He sighed and ran his hands through his messy dark hair. “Because I want to be friends with you. I believe you. I feel like s**t about the way I treated you when you first came back into town and the fact that I turned on you two years ago. I was young. That’s the only excuse I have. But I know better now. My team doesn’t get to tell me who I choose to be friends with.”
He sounded so determined I wondered if he was trying to convince himself of all this. And why he felt the need to come see me before his game when this could wait.
“You’ve got a championship to win,” I reminded him. He’d been pretty set on that the other night.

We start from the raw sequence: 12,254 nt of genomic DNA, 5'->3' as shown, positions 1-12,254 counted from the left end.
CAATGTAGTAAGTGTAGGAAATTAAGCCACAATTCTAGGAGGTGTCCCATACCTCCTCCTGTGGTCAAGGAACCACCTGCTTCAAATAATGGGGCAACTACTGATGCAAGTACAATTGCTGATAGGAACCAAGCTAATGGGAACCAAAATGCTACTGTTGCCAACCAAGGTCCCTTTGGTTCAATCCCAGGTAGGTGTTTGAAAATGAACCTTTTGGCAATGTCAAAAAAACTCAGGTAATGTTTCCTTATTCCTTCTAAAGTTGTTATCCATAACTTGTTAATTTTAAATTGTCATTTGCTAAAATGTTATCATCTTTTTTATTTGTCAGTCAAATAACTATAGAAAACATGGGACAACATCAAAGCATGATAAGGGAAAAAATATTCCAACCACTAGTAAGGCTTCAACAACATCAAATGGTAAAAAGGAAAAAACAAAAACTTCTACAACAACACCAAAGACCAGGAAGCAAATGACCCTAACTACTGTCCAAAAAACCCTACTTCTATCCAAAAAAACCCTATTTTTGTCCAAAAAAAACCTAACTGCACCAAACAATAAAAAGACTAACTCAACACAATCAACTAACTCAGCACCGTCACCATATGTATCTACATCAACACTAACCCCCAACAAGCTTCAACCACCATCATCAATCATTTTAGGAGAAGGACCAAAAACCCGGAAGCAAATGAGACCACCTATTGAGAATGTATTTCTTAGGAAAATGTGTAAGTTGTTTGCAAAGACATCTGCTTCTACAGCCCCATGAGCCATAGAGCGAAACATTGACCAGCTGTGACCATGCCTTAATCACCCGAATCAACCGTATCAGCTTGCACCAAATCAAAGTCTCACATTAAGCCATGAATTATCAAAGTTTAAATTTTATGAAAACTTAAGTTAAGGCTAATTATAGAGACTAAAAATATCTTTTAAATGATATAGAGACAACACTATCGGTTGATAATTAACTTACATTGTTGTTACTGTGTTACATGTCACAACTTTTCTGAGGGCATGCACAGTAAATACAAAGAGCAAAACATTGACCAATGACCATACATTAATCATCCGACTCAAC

“Yeah, I do. But that shouldn’t stop me from doing what is right.”
So I was what was right. That made me feel like a charity case. The kid at the lunch table with no friends. Something he had learned in Sunday school as a kid. Be kind to those in need. Well, I wasn’t in need. I was perfectly fine.
“I don’t need your guilt friendship. I’m better than that. But thanks anyway,” I said, then turned to head back inside. This conversation was over as far as I was concerned.
“Wait. Don’t. It’s not guilt,” he called out, but I knew the truth even if he didn’t. “The truth is I can’t stop thinking about you.”
I stopped. Well, that was definitely a turn I hadn’t expected.
“Excuse me?” I asked, looking back at him.